ALERT: Multiple 911 centers, Public Safety agencies, telecom operators, local governments, and medical facilities currently under Cyber Attack
Today, there has been a sharp increase in cyber threat activity, and we are aware of at least 16 active cyber attacks happening at this moment to 911 Centers, Public Safety agencies, telecom operators, local governments, and medical facilities.
Just 2 days ago, on Thursday, January 27th, Bill Ott, our FirstWatch Cyber Security Strategist, presented a webinar to FirstWatch customers on the imminent cyber security threat to public safety and public health agencies due to tensions between Russia and the Ukraine. Bill provided an overview of the situation and practical advice on actions your agency can take to be better positioned for this increased cyber aggression.
This email is to give our partners and friends a heads-up to immediately monitor your IT systems even more closely than you normally would and to share some of the practical information presented on the webinar, in case it helps prevent or mitigate an issue in your agency.
(From the webinar)
Actions that you can take to be better positioned for increased cyber aggression:
As discussed in the briefing on Thursday afternoon, we are seeing Russian sponsored cyber aggression at sustained levels we have never seen before. These groups have been targeting the US federally-identified “critical infrastructures” to include public safety and healthcare operations in the United States and Canada. These attacks have been increasing over the past three years, but what we have seen in the past twelve months is unprecedented and our intelligence indicates this pace is going to continue to accelerate.
- Document your network and systems in detail, clean up your networks
- Develop business continuity plans for handling a breach
- Step up seriousness of cyber-related threat training as an organizational priority
Enhance Security Posture
- Backup your data – real-time, incremental, offsite, glacial
- Develop best practices for keeping all hardware patched
- Implement multifactor authentication, ideally with phone-based or stand-alone tokens
- Ensure in policy and practice that there are no rogue devices on your network with IP and MAC scanning and 802.1 authentication
- Don’t leave “hot” network ports open for connection
- Encrypt data at rest and data in motion, PCs, tablets, phones should all be fully encrypted with auto-wipe after set number of failed logins
- Geo-block the known bad actors in your firewalls
- USB devices and ports are not your friend
- Improve training for personnel regarding social engineering and phishing – take a look at www.knowbe4.com
- Think “Zero Trust” as an overall concept – operating as if you are already working with a breach
- Cyber safety and security must be a concern of everyone in the organization
- Understand any regulatory compliance items you are required to meet
- Stay updated on daily and weekly cyber updates issued from official government sources
- Must dedicate some education budget and time for cyber education and awareness
- If the organization makes cyber security and hygiene a consistent priority, personnel will too
- Encourage personnel to point out cyber concerns and weaknesses to help improve overall positioning, get stronger
Monitor – Detect
- Develop logging systems to capture every action passing in and out of your firewalls and edge routers
- Capture traffic bouncing off of your firewalls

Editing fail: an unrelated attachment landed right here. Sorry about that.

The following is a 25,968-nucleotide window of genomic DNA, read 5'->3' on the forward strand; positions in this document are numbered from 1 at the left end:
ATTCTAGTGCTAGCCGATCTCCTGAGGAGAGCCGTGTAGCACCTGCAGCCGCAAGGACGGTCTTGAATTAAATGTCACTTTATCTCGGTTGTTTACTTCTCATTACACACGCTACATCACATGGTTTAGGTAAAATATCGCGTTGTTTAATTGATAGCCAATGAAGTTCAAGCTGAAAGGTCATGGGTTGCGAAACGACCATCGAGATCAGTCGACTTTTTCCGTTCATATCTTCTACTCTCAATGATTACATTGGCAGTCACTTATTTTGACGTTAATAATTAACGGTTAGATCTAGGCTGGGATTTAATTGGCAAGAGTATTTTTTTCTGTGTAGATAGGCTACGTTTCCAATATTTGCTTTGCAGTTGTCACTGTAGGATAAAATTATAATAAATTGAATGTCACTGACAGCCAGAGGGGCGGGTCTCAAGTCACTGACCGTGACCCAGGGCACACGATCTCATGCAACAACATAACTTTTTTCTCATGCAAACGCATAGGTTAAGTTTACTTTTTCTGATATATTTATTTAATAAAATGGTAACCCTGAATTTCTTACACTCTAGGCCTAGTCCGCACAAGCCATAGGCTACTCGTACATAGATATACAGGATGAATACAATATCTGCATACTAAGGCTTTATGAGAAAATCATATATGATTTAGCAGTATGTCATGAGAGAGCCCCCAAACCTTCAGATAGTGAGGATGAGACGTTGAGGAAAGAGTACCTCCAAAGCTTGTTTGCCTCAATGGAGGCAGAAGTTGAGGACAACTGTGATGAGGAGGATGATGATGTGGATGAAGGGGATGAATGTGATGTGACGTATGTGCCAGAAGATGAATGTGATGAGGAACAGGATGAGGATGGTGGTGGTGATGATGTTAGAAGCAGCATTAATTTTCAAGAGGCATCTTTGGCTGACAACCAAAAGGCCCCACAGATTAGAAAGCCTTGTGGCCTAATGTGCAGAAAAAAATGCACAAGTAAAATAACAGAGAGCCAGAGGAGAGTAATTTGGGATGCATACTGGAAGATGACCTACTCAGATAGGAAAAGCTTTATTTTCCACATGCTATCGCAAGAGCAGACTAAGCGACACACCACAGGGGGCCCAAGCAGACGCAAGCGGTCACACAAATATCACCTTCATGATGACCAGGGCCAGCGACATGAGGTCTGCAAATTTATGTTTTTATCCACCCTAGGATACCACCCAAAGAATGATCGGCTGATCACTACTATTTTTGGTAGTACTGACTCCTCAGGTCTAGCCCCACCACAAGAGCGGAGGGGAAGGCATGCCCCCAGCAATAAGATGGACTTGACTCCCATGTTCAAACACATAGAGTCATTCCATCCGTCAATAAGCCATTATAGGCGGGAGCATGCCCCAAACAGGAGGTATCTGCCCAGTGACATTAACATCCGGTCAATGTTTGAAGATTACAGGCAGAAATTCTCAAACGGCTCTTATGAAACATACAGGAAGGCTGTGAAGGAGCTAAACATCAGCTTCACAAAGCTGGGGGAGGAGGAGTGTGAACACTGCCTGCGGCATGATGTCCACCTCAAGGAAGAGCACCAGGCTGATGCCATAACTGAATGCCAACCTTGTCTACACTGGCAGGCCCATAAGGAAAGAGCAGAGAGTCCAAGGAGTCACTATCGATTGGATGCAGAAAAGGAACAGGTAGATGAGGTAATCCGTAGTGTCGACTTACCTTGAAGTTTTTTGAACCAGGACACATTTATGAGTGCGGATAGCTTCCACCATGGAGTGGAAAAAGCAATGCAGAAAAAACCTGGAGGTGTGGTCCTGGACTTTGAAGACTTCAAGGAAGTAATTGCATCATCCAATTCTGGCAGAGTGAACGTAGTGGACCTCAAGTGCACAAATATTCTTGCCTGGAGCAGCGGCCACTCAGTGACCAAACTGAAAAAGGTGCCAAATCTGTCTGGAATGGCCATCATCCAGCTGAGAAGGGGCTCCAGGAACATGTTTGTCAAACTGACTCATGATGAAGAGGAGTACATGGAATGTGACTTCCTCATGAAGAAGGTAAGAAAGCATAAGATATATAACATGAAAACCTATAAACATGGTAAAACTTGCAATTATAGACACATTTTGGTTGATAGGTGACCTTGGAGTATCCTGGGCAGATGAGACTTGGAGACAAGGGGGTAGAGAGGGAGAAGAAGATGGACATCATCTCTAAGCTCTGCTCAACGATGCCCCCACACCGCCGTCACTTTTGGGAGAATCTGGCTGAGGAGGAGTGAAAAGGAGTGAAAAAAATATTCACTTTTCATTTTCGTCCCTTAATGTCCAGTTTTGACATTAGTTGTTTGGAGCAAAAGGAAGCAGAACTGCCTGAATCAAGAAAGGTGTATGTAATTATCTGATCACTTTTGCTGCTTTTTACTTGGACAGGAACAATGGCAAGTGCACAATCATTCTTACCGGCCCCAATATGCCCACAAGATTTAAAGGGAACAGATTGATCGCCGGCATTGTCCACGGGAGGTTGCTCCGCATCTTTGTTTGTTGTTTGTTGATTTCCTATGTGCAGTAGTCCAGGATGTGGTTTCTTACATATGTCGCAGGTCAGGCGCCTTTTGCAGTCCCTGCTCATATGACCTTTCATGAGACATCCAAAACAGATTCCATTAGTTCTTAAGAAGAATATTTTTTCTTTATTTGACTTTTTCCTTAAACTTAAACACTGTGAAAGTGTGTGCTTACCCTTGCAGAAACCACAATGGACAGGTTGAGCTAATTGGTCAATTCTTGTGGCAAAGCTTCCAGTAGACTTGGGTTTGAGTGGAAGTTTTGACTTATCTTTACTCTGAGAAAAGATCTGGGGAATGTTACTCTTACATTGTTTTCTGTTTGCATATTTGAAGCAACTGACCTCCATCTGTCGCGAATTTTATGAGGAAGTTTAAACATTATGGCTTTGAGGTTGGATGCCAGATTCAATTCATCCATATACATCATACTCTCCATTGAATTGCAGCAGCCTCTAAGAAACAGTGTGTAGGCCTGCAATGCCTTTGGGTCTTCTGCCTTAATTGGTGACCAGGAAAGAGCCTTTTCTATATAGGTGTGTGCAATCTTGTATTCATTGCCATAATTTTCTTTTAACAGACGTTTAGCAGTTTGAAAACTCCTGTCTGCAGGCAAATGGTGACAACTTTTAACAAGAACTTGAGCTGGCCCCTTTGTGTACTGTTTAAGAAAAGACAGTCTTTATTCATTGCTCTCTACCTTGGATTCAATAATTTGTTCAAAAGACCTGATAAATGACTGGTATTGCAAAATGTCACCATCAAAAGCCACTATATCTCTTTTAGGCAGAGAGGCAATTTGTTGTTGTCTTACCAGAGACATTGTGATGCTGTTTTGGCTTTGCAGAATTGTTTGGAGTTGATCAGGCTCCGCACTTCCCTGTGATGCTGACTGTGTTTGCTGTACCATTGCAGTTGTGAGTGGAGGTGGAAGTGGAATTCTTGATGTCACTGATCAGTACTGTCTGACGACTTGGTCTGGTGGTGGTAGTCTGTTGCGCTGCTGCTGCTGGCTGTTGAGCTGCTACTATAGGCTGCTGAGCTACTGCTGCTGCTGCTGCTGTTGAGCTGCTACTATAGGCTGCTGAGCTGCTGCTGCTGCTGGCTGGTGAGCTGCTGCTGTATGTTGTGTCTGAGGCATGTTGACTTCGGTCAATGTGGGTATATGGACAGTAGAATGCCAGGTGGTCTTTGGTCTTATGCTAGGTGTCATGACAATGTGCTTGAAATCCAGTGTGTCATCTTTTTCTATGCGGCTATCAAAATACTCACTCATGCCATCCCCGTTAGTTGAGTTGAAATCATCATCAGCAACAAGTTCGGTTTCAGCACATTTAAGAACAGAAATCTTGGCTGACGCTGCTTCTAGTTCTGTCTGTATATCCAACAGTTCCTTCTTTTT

- Maintain at least a year of this logging data, it is vital for forensics in tracking down culprits in a breach
- Establish alarms to notify the player and stakeholders when certain firewall events occur
- Develop logging systems for user activity within your network for the same reasons as firewall logging
- On larger networks, consider “honeypot” systems to help identify intruders that leverage access via third-party products
- Study the logs regularly, know what normal looks like so that abnormal jumps out
- Always follow up on the odd things
- Have a planned response to a breach, practice the plan
- Be certain that everyone knows how to sound the alarm as soon as an anomaly is discovered, most targeted breaches occur at night, on weekends and holidays when more junior staff is usually working, junior staff can be hesitant to sound the alarm
- Know who you will be notifying such as local and federal law enforcement
- Two to four times per year, confirm that your plan is workable in the ever-changing environment
By the way, FirstWatch does not provide cyber security software or services, but we always want to help our public safety and public health friends and partners however we can, and this email was sent in that spirit.Thank you! Be safe and secure.
From your friends at FirstWatch, including:
William (Bill) Ott, PhD, MBA, Cyber Security Strategist
Bill is the Cyber Security Strategist for FirstWatch Solutions. Bill has a four decade background as a paramedic and EMS educator and two decades in the military special operations world, managing secure voice, data, and telemetry communications on terrestrial and satellite systems.
Mike Taigman, MA, Improvement Guide
Mike has worked in emergency services since 1974. He has a deep interest in stress management, resilience, and the science of how to make things better. He serves as the Improvement Guide for FirstWatch and teaches improvement science in the graduate programs at UCSF and UMBC. He’s the co-author of Super Charge Your Stress Management in the Age of COVID-19.
Todd Stout, Founder & President
Todd is recognized nationally for his leadership and innovation, earning him a variety of awards. He has extensive experience in multiple aspects of EMS, including as a clinician, in dispatch, management and public safety communications software. For the last two decades he has focused on helping public safety and health agencies improve operational performance, clinical care and situational awareness.